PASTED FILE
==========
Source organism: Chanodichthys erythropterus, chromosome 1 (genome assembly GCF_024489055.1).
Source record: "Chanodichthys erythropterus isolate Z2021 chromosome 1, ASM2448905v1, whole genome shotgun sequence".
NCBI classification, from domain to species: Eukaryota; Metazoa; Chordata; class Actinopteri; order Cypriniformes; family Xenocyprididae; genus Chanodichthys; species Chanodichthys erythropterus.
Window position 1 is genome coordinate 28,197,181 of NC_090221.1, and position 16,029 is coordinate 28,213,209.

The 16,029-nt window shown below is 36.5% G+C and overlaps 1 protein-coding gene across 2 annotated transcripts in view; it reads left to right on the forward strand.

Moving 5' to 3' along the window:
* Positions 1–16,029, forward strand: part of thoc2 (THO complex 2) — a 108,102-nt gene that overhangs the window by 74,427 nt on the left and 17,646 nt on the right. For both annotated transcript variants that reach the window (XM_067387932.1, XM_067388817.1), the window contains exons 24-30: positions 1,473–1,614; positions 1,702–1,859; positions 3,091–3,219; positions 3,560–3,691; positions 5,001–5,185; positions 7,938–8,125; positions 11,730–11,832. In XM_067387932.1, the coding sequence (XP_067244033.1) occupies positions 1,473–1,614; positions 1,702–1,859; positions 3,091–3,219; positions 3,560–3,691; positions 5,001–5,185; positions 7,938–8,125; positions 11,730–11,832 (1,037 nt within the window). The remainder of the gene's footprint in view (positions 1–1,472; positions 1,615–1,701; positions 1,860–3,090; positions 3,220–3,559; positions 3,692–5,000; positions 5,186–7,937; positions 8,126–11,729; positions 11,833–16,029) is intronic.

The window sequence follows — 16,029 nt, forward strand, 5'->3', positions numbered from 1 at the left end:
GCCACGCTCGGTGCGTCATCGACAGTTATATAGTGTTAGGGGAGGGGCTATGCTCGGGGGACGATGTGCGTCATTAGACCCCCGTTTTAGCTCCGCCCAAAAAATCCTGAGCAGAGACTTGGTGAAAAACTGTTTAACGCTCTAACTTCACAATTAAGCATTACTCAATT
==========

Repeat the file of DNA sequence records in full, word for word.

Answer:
Source organism: Chanodichthys erythropterus, chromosome 1 (genome assembly GCF_024489055.1).
Source record: "Chanodichthys erythropterus isolate Z2021 chromosome 1, ASM2448905v1, whole genome shotgun sequence".
NCBI classification, from domain to species: Eukaryota; Metazoa; Chordata; class Actinopteri; order Cypriniformes; family Xenocyprididae; genus Chanodichthys; species Chanodichthys erythropterus.
Window position 1 is genome coordinate 28,197,181 of NC_090221.1, and position 16,029 is coordinate 28,213,209.

The 16,029-nt window shown below is 36.5% G+C and overlaps 1 protein-coding gene across 2 annotated transcripts in view; it reads left to right on the forward strand.

Moving 5' to 3' along the window:
* Positions 1–16,029, forward strand: part of thoc2 (THO complex 2) — a 108,102-nt gene that overhangs the window by 74,427 nt on the left and 17,646 nt on the right. For both annotated transcript variants that reach the window (XM_067387932.1, XM_067388817.1), the window contains exons 24-30: positions 1,473–1,614; positions 1,702–1,859; positions 3,091–3,219; positions 3,560–3,691; positions 5,001–5,185; positions 7,938–8,125; positions 11,730–11,832. In XM_067387932.1, the coding sequence (XP_067244033.1) occupies positions 1,473–1,614; positions 1,702–1,859; positions 3,091–3,219; positions 3,560–3,691; positions 5,001–5,185; positions 7,938–8,125; positions 11,730–11,832 (1,037 nt within the window). The remainder of the gene's footprint in view (positions 1–1,472; positions 1,615–1,701; positions 1,860–3,090; positions 3,220–3,559; positions 3,692–5,000; positions 5,186–7,937; positions 8,126–11,729; positions 11,833–16,029) is intronic.

The window sequence follows — 16,029 nt, forward strand, 5'->3', positions numbered from 1 at the left end:
GCCACGCTCGGTGCGTCATCGACAGTTATATAGTGTTAGGGGAGGGGCTATGCTCGGGGGACGATGTGCGTCATTAGACCCCCGTTTTAGCTCCGCCCAAAAAATCCTGAGCAGAGACTTGGTGAAAAACTGTTTAACGCTCTAACTTCACAATTAAGCATTACTCAATT